Kenya, the story of mother Josephine: “Drought kills my children”

Bend down from hunger and now also from thirst. Throughout the Horn of Africa – Ethiopia, Kenya and Somalia) 20 million people may face high levels of acute food insecurity in September, due to an unusually persistent drought. Water shortages have a major impact on farmers ‘and shepherds’ livelihoods: this situation, which has led toreduction of food production and millions of cattle deaths.

In Kenya 27% of the population suffers from hunger and thirst. The situation was already very critical – between armed conflicts between clans, the health and economic consequences of the pandemic and the effects of climate change – and the war in Ukraine further aggravates the picture. Drought is one of the worst in recent decades: the rain did not fall for four consecutive seasons and it could continue to fail even from October to December. The drought decimated crops and caused a large death among livestock (over 1.5 million dead), which remains the main livelihood for families.

Josephine Muli is 45 years old and the mother of 9 children. Every week he goes over 2 hours road to visit his last son of just over a year, severely malnourished. He has been under treatment for several months: In addition to giving him plumpynut, he is regularly weighed and measured in growth by medical staff. Josephine could immediately realize that there was something wrong with her son’s growth and turn to experienced staff who could take care of him. Many mothers here, on the other hand, consider their children’s thin and slow growth to be normal, as well as diarrhea and vomiting, which do not allow them to accumulate any nutrient that is essential for healthy and balanced growth, and turn to maternal health centers. childhood too late when the malnutrition condition has become too severe, with the risk of fatal consequences for children.

“I was married, though my husband died last year, leaves me alone with the children, almost all of whom go to school ”, the woman explains to the CESVI Foundation, which to support the population has activated agricultural and pastoral development projects and for maternal and child health. Her husband was killed by armed gangs that also stole all domestic animals, and thus Josephine left not only alone with so many children to raise and without anything to eat: their diet depended entirely on domestic animals. “Since last year we have experienced a severe drought, we have had very little rain in the village, the men with the cattle have not yet returned, they have also taken the animals from the neighbors, from whom we occasionally got milk. There is nothing for us right now. “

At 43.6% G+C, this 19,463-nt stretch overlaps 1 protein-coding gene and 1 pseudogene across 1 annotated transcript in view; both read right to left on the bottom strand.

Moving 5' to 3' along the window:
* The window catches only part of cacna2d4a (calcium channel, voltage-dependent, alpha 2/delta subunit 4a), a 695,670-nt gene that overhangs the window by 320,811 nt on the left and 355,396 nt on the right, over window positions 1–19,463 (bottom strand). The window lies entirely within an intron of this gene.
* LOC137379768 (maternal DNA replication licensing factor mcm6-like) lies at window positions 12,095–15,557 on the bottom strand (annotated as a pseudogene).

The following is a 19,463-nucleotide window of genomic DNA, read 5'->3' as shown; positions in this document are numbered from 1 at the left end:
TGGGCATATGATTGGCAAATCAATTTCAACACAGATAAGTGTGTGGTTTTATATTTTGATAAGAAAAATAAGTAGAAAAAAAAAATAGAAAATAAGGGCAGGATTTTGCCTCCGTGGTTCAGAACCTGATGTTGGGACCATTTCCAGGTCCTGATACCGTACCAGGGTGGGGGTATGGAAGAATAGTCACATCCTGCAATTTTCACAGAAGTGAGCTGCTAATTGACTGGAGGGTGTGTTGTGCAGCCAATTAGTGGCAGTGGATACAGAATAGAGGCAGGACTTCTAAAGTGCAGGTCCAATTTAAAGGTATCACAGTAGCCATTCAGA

Josephine has a small shop where she sells school supplies for a few school children and candy. But “my business has also gotten worse because of Covid. My store no longer worked as it once did and we had several problems: hunger is so high, finding food is a problem and sometimes we go to bed after eating little or nothing. There is nowhere to get food if we need it. As for my children’s tuition fees, it is very difficult to find money to pay them. That is why I am part of a savings and loan group in the village. Sometimes I borrow money to pay the kids’ taxes, sometimes to support my store in trouble. But the drought continues and there is not enough food in our society To everyone”.

“The only possible solution to deal with the emergency in the Horn of Africa is to return to local agriculture, recycle native methods that are better adapted to climate change»Says Valeria Emmi, Advocacy and Networking Senior Specialist by CESVI. “The dependence on one / two food-producing countries, which is so fundamental to the food chain, must be stopped and the disadvantaged countries must be helped to implement cultivation systems. Even if the war in Ukraine ends, it will not be able to solve the dramatic escalation that began in 2020 ”.

In Kenya, CESVI also collaborates with agro-pastoral communities and public authorities by promoting projects related to agricultural development and the provision of tools and models for the management of natural resources. It especially supports small livestock and poultry farmers so they can get eggs and meat to feed themselves. Inside the village of Nasuroi, he also built a well that allows the people to get clean water to quench their thirst, also useful for the survival of the animals.

In Kenya, over 940,000 children suffer from acute malnutrition. Lack of food and water often affects children even before birth and in the first months of life: As many as 134,000 pregnant or breastfeeding women are severely malnourished.

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